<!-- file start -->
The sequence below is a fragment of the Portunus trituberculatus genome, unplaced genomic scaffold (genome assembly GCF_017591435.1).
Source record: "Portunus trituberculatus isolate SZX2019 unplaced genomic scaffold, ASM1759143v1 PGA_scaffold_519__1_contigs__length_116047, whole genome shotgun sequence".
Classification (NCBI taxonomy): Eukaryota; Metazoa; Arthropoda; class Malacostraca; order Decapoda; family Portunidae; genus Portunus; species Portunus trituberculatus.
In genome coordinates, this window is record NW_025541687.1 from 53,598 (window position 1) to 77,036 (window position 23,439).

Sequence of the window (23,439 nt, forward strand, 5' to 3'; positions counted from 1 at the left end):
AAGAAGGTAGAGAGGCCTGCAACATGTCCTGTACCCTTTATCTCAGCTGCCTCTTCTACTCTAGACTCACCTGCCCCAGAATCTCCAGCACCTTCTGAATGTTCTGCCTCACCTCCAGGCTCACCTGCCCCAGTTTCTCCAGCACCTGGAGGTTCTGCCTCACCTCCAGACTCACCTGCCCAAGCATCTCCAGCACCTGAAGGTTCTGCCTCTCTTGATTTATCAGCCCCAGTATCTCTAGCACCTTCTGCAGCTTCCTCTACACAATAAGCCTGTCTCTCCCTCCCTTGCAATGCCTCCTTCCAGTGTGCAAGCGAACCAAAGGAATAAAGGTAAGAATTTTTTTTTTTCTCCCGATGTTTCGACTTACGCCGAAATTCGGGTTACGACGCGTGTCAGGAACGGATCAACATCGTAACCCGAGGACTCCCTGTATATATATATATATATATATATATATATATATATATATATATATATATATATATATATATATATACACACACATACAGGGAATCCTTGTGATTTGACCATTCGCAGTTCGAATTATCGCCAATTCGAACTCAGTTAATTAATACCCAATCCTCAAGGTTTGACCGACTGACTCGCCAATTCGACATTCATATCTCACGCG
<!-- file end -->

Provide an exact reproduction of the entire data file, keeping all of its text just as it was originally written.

The sequence below is a fragment of the Portunus trituberculatus genome, unplaced genomic scaffold (genome assembly GCF_017591435.1).
Source record: "Portunus trituberculatus isolate SZX2019 unplaced genomic scaffold, ASM1759143v1 PGA_scaffold_519__1_contigs__length_116047, whole genome shotgun sequence".
Classification (NCBI taxonomy): Eukaryota; Metazoa; Arthropoda; class Malacostraca; order Decapoda; family Portunidae; genus Portunus; species Portunus trituberculatus.
In genome coordinates, this window is record NW_025541687.1 from 53,598 (window position 1) to 77,036 (window position 23,439).

Sequence of the window (23,439 nt, forward strand, 5' to 3'; positions counted from 1 at the left end):
AAGAAGGTAGAGAGGCCTGCAACATGTCCTGTACCCTTTATCTCAGCTGCCTCTTCTACTCTAGACTCACCTGCCCCAGAATCTCCAGCACCTTCTGAATGTTCTGCCTCACCTCCAGGCTCACCTGCCCCAGTTTCTCCAGCACCTGGAGGTTCTGCCTCACCTCCAGACTCACCTGCCCAAGCATCTCCAGCACCTGAAGGTTCTGCCTCTCTTGATTTATCAGCCCCAGTATCTCTAGCACCTTCTGCAGCTTCCTCTACACAATAAGCCTGTCTCTCCCTCCCTTGCAATGCCTCCTTCCAGTGTGCAAGCGAACCAAAGGAATAAAGGTAAGAATTTTTTTTTTTCTCCCGATGTTTCGACTTACGCCGAAATTCGGGTTACGACGCGTGTCAGGAACGGATCAACATCGTAACCCGAGGACTCCCTGTATATATATATATATATATATATATATATATATATATATATATATATATATATATATATATATATACACACACATACAGGGAATCCTTGTGATTTGACCATTCGCAGTTCGAATTATCGCCAATTCGAACTCAGTTAATTAATACCCAATCCTCAAGGTTTGACCGACTGACTCGCCAATTCGACATTCATATCTCACGCG